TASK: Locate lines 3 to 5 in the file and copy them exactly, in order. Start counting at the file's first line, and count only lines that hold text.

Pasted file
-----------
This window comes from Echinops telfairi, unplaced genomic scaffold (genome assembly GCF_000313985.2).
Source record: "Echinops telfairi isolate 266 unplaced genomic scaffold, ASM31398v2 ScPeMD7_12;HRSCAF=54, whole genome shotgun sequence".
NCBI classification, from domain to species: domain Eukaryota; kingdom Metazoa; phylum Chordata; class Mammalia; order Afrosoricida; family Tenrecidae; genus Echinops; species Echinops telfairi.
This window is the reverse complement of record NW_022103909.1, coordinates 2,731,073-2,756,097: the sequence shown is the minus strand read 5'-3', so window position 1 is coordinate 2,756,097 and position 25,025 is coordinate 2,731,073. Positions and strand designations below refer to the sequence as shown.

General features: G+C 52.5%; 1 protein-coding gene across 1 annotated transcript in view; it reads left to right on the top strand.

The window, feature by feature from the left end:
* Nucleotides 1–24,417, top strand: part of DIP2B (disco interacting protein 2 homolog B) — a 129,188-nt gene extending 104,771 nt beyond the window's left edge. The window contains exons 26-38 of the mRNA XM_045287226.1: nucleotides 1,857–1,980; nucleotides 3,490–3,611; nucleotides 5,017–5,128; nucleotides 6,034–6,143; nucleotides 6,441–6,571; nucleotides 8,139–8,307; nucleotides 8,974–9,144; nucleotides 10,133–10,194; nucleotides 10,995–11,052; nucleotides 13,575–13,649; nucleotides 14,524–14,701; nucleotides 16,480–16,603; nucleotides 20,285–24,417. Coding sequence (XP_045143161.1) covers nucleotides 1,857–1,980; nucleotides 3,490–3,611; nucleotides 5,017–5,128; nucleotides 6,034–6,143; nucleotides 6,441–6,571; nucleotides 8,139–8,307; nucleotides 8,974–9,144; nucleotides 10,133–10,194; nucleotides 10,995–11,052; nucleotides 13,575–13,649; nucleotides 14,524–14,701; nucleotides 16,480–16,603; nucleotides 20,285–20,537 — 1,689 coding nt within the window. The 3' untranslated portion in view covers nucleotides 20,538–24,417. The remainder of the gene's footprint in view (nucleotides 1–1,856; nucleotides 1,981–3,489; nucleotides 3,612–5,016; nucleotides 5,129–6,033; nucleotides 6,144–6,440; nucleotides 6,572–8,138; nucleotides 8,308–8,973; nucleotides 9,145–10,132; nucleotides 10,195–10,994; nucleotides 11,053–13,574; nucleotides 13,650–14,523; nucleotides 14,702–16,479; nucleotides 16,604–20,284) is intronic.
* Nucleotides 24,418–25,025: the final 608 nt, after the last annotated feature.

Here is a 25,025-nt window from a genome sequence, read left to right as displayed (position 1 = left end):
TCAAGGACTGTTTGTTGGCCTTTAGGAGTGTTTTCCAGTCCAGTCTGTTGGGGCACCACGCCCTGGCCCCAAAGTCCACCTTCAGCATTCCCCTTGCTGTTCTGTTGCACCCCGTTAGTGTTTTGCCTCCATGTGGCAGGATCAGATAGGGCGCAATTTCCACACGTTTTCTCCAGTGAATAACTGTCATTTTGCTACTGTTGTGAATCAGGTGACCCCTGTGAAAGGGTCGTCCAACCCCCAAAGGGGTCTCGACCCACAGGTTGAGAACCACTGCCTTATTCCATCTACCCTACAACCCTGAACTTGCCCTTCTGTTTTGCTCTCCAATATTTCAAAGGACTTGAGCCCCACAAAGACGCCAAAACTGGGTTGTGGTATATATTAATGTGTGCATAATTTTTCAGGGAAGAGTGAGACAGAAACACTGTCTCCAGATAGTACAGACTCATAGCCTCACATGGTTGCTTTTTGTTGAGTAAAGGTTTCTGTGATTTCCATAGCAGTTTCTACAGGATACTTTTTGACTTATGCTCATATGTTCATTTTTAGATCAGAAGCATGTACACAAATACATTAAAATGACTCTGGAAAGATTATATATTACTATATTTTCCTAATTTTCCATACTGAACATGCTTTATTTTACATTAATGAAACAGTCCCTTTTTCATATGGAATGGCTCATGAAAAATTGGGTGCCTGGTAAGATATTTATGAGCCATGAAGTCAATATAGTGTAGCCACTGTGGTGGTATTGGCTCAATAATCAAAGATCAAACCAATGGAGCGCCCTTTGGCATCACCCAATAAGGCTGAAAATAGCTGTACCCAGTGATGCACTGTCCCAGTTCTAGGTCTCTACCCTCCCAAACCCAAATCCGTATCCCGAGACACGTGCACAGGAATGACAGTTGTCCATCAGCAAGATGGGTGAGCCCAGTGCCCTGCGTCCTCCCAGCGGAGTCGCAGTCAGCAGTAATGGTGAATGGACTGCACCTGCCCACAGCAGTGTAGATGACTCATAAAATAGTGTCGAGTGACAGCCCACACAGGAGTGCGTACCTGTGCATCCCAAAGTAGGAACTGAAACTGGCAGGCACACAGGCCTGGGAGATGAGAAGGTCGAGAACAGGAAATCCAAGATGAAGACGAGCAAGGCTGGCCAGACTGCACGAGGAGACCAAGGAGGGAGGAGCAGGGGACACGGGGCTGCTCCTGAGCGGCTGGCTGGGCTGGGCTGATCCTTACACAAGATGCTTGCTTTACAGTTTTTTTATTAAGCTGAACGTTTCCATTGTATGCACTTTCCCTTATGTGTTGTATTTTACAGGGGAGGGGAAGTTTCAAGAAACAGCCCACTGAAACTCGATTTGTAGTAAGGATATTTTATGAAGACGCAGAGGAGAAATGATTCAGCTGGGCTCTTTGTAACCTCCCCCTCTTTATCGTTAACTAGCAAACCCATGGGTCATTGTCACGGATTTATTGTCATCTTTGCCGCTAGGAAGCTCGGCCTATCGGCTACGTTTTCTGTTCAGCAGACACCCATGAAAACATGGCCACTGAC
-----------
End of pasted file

NCBI classification, from domain to species: domain Eukaryota; kingdom Metazoa; phylum Chordata; class Mammalia; order Afrosoricida; family Tenrecidae; genus Echinops; species Echinops telfairi.
This window is the reverse complement of record NW_022103909.1, coordinates 2,731,073-2,756,097: the sequence shown is the minus strand read 5'-3', so window position 1 is coordinate 2,756,097 and position 25,025 is coordinate 2,731,073. Positions and strand designations below refer to the sequence as shown.

General features: G+C 52.5%; 1 protein-coding gene across 1 annotated transcript in view; it reads left to right on the top strand.